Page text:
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Hilton Head Island | Before the Bridge

By Luana M. Graves Sellars

Hilton Head Island’s first swing bridge that connected to the mainland.

Every day, close to 50,000 cars cross the bridge onto Hilton Head Island. In 1952, the year that the bridge was built, that number was the annual amount of visitors to the island. 

Today, having a connection from Hilton Head to the mainland is an afterthought, and traveling to Bluffton, Beaufort or Savannah, is as easy as getting in a car and heading west over the James F. Byrnes Bridge. The current four-lane span was built in 1982, replacing the original two-lane toll swing bridge. 

Once upon a time, however, leaving the island wasn’t so easy, and for most of the Gullah families that were here before the bridge, whatever was on the mainland couldn’t compare to the good living that was on this side. Prior to the bridge’s completion, the island was not accessible to vehicle traffic; unless you had access to the island by the limited state-operated ferry or by private boat. 

Mother Emanuel
By Sonja Griffin Evans

Before the bridge, a bateaux, which is a small flat bottom rowboat, was the only way to reach the mainland. For most of the Gullah families that lived on the island, it was as important to the household as the house itself.  Pre-bridge, one could go days without seeing a car. Just like travel, communication with the mainland was difficult too. It wasn’t until after 1958, that phone lines were brought to the island.  

Prior to the bridge, if you wanted to leave the island, you needed to go to the Fish Camp, where Charlie “Mr. Transportation” Simmons’ launched his boat for a ride to Savannah. Charlie’s boat became what Dr. Emory Campbell describes as “the lifeline between the island and the rest of the world”.  Between the 1930s and the ’50s, the day-long trip was how goods were transported back and forth to Savannah for sale. Charlie’s boat held six cars and he “didn’t do it for the money, [it was] only as a service to the island.” Even developer Charles Frasier’s first trip to the island and subsequently all of the workers who built Sea Pines, the island’s first plantation, were transported aboard one of Simmons’ boat.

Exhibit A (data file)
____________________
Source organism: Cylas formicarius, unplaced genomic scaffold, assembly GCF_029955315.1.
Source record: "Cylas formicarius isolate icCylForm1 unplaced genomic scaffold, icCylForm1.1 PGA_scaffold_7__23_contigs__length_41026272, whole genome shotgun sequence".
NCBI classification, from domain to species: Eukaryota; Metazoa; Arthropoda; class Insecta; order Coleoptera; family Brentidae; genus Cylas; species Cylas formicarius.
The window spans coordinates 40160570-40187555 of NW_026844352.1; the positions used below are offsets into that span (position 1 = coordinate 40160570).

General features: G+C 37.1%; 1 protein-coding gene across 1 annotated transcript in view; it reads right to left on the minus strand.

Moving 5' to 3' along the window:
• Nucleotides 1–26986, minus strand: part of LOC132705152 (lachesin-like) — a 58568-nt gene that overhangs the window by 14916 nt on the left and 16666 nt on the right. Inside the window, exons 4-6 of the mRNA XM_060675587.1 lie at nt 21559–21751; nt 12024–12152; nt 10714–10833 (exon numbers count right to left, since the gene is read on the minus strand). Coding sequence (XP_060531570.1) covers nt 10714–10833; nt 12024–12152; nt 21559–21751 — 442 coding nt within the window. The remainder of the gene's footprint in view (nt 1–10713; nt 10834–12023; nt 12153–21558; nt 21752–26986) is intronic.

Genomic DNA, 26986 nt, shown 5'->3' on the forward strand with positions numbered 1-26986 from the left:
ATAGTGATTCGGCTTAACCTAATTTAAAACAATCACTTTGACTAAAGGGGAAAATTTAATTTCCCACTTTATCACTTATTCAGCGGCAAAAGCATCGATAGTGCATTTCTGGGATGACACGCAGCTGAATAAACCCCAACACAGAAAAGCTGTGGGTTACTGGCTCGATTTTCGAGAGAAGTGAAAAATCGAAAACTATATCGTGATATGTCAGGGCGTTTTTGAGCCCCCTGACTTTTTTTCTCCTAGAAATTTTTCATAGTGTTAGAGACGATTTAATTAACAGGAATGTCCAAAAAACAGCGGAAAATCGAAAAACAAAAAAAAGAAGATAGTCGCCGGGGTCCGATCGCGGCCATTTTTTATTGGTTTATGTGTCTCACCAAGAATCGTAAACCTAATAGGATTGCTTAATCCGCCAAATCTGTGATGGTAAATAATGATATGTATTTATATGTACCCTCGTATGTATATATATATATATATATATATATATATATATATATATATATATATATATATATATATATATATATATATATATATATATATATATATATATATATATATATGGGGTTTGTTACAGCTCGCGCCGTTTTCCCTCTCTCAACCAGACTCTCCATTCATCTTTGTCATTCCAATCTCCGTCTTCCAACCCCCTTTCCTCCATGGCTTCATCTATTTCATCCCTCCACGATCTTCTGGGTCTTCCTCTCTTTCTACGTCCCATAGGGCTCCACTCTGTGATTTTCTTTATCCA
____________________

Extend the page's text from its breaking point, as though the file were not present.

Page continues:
Before all of that, from the late 1800s to the early 1950s, Hilton Head was the home to a thriving Gullah community that developed post-slavery. Prior to the bridge, isolation created a pure and unfiltered African based culture. The Gullah culture, that continues today, was born out of blended elements that were combined from several African countries into rich and unique traditions, many of which are adopted into American culture. 

The Gullah language is probably the most identifiable aspect of the culture. Made from a combination of African dialects, the language was created to be a common and coordinated way of communicating without the slave owners understanding what was being said. Several words that are common in American dialect can trace their origins back to the Gullah.

For the Gullah, prior to the final span connecting to the mainland, life as they knew it was filled with a sense of untold wealth. Not a financial wealth, but a wealth that comes from a foundation with a strong community built on values, support and family. It’s been said, that most of the island’s residents didn’t consider themselves as poor or without, and they “never went hungry”, because they had all of the hunting, seafood and crops that they ever needed. The community lived in support of each other. “If one had, they all had. If one needed, then someone provided.”  No one ever went without; if someone else had it to give. From hunting to fishing to farming the land, the families that were here did not lack for anything. “We didn’t have to go far for food or need to buy it. Everything was right here.” 

Over time, as the mainland began to see the island’s potential, Hilton Head’s thick forested areas were being logged by three lumber mills. While the land continued to be planted with cotton and indigo, the Gullah were utilizing the waters to harvest the plentiful oyster beds and seafood and their land to grow a variety of crops that they used for survival. Any excess crops or seafood were transported to the mainland for sale. 

As the Gullah lived their lives maintaining their traditions, including their language, industry and development slowly crept onshore. Over time, the language and some of their traditions have faded, however, a lot of them still remain today.

For more sections about Life Before The Bridge on Hilton Head Island | Education, Lifestyle, Medicine, Religion

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